In Hall v. Lampert, 196 Or App 285, 100 P3d 1138 (2004), rev den, 338 Or 301 (2005), a neighbor called the police in June 1987 to report that the defendant had sexually abused her daughter. When an officer interviewed the daughter, she said rather ambiguously that the defendant had had sexual intercourse with her sister "one or two months ago or a year ago." Id. at 288. The police investigated, but the sister denied having been abused, and the police found no other evidence of sexual abuse. The police did not pursue the matter further. Approximately 10 years later, the sister who had denied having been abused came forward and reported that the abuse in fact had occurred. The defendant was charged with rape and sodomy that was alleged to have occurred some time between October 1986 and June 1987. Following conviction on those charges, the defendant filed a post-conviction petition, alleging that his lawyer had been constitutionally inadequate in failing to assert a defense based on the running of the statute of limitations, which he asserted had begun to run upon the report of abuse in June 1987. We rejected the contention, concluding that the sister's report in June 1987 was too ambiguous as to the time the abuse occurred--either one or two months or a year before the June 1987 report. If the abuse had occurred a year before the report, we explained, that would have constituted a report of conduct that was not within the period of time that was alleged to have been the time that the rape and sodomy occurred. Id. at 293-94.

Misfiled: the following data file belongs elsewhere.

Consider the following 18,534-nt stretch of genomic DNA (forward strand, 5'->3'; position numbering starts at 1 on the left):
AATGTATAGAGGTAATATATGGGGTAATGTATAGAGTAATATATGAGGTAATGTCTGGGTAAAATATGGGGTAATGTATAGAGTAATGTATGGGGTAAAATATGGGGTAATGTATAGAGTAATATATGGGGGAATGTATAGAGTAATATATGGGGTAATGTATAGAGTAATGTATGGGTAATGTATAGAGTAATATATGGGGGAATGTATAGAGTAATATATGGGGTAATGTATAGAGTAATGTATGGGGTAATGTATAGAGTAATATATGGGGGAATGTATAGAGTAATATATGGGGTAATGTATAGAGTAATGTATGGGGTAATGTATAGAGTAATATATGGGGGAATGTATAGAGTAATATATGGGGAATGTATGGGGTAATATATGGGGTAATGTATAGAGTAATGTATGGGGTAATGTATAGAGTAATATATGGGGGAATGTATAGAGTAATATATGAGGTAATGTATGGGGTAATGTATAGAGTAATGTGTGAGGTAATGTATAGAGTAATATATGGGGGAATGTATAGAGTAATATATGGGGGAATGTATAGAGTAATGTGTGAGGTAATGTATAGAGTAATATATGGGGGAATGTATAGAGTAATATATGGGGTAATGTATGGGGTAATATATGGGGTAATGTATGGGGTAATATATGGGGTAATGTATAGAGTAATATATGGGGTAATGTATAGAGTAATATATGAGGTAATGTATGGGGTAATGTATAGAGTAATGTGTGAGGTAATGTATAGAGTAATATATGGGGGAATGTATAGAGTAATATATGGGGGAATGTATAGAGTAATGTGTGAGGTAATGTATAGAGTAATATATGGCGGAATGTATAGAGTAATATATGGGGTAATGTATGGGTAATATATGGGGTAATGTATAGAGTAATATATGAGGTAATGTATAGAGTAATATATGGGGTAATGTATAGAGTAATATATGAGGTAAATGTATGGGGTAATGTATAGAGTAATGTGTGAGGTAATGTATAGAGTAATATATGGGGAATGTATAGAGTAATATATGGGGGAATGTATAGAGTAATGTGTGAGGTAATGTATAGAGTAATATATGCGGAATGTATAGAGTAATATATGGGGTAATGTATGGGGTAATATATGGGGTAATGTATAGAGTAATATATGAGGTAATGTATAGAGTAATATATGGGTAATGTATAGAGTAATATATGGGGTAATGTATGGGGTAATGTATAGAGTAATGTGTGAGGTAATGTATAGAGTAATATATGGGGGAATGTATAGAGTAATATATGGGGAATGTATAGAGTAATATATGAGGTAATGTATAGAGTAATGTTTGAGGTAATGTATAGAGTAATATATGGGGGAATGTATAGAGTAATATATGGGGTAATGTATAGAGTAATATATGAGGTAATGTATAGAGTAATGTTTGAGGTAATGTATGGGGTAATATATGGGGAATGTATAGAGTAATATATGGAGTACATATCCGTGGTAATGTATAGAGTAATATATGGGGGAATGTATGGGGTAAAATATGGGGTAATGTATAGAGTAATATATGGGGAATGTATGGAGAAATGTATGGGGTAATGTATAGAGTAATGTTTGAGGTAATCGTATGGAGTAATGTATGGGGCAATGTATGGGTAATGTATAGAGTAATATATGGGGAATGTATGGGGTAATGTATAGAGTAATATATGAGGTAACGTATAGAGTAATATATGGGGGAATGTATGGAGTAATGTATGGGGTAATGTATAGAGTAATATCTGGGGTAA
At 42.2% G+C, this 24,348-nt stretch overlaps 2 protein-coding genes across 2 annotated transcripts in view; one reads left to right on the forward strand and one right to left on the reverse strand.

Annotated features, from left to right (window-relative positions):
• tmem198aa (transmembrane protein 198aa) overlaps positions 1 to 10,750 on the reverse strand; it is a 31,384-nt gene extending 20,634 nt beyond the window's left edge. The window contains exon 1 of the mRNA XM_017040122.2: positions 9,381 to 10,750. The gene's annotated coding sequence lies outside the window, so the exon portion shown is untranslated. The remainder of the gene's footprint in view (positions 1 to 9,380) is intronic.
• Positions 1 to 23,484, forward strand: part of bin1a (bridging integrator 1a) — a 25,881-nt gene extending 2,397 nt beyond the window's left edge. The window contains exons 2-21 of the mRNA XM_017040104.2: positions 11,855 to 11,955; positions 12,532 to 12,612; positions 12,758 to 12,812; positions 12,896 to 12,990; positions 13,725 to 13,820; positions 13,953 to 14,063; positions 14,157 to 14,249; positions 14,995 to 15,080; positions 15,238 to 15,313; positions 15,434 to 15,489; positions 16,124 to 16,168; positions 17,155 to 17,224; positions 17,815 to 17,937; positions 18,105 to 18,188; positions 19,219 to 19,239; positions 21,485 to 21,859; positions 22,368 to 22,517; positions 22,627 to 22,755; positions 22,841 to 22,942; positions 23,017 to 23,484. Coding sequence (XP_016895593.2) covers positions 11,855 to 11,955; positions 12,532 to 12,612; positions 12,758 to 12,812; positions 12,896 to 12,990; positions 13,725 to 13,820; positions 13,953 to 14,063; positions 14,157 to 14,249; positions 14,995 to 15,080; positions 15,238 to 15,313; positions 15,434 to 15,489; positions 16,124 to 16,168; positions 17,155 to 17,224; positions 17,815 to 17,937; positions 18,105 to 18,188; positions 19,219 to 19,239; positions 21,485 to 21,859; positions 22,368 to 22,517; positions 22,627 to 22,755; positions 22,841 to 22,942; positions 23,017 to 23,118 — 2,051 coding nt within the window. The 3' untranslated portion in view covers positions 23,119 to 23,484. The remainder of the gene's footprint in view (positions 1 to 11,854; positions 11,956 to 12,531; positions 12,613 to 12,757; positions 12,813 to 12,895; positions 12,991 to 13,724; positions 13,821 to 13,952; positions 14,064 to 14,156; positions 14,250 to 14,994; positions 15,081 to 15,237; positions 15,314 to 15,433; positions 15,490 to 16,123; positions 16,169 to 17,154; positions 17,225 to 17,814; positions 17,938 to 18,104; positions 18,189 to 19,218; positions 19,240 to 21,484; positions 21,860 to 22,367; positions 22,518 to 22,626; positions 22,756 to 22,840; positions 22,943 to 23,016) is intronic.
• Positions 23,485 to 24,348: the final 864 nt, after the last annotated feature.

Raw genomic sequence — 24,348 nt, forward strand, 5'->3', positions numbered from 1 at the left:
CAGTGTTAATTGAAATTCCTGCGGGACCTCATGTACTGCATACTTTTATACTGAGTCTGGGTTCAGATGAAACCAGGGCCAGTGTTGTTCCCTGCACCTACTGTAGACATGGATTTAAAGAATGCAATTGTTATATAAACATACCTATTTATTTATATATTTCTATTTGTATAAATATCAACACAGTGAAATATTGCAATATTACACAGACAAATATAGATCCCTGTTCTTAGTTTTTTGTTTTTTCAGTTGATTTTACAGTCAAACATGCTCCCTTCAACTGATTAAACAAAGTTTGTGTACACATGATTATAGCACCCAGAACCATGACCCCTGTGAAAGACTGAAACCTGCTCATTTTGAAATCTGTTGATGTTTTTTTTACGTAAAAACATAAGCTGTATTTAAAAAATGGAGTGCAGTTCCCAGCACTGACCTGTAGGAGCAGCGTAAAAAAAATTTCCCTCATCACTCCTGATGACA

In Sauls, in contrast, we concluded that there had been a sufficiently specific report of the facts that formed the basis for the offense charged. In that case, the defendant had been charged in December 2001 with third-degree sexual abuse, based on allegations that she had had various forms of sexual contact with the 16-year-old victim some time between March 15 and March 20, 1996. The defendant argued that the charges were time barred, given that her ex-husband had reported to police on March 16, 1996, that the defendant had an ongoing sexual relationship with the victim and given that, a year later, the ex-husband had reported that the defendant continued to have sex with the victim and that she was then six months pregnant by him. The state argued that the reference to "sexual relationship" was too vague to constitute a report of the specific offense with which the defendant had been charged. We concluded that, "[w]hile the term 'sexual relationship' might be somewhat ambiguous in some contexts, it is not ambiguous in this context," in which it had been reported that the defendant had become pregnant as a result of her sexual contact with the victim. 197 Or App at 552.